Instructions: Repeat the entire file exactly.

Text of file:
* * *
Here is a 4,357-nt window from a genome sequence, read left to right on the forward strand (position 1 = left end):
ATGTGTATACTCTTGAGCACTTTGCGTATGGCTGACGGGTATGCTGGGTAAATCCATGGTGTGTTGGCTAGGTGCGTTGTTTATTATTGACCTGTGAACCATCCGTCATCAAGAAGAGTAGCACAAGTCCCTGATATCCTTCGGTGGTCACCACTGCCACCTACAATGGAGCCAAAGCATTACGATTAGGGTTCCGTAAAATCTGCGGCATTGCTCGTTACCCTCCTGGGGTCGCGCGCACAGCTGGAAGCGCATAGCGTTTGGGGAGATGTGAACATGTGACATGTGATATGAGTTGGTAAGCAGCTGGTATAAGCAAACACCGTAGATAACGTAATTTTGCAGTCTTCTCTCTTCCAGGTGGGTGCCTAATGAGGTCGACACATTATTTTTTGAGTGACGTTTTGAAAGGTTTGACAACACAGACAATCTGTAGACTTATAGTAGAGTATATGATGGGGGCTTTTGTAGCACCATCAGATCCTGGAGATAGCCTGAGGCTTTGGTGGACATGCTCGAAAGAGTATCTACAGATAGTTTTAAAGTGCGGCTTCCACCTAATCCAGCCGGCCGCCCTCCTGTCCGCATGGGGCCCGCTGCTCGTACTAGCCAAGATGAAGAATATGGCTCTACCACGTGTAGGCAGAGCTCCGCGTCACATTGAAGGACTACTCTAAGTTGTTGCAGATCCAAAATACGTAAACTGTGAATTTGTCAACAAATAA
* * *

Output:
Here is a 4,357-nt window from a genome sequence, read left to right on the forward strand (position 1 = left end):
ATGTGTATACTCTTGAGCACTTTGCGTATGGCTGACGGGTATGCTGGGTAAATCCATGGTGTGTTGGCTAGGTGCGTTGTTTATTATTGACCTGTGAACCATCCGTCATCAAGAAGAGTAGCACAAGTCCCTGATATCCTTCGGTGGTCACCACTGCCACCTACAATGGAGCCAAAGCATTACGATTAGGGTTCCGTAAAATCTGCGGCATTGCTCGTTACCCTCCTGGGGTCGCGCGCACAGCTGGAAGCGCATAGCGTTTGGGGAGATGTGAACATGTGACATGTGATATGAGTTGGTAAGCAGCTGGTATAAGCAAACACCGTAGATAACGTAATTTTGCAGTCTTCTCTCTTCCAGGTGGGTGCCTAATGAGGTCGACACATTATTTTTTGAGTGACGTTTTGAAAGGTTTGACAACACAGACAATCTGTAGACTTATAGTAGAGTATATGATGGGGGCTTTTGTAGCACCATCAGATCCTGGAGATAGCCTGAGGCTTTGGTGGACATGCTCGAAAGAGTATCTACAGATAGTTTTAAAGTGCGGCTTCCACCTAATCCAGCCGGCCGCCCTCCTGTCCGCATGGGGCCCGCTGCTCGTACTAGCCAAGATGAAGAATATGGCTCTACCACGTGTAGGCAGAGCTCCGCGTCACATTGAAGGACTACTCTAAGTTGTTGCAGATCCAAAATACGTAAACTGTGAATTTGTCAACAAATAA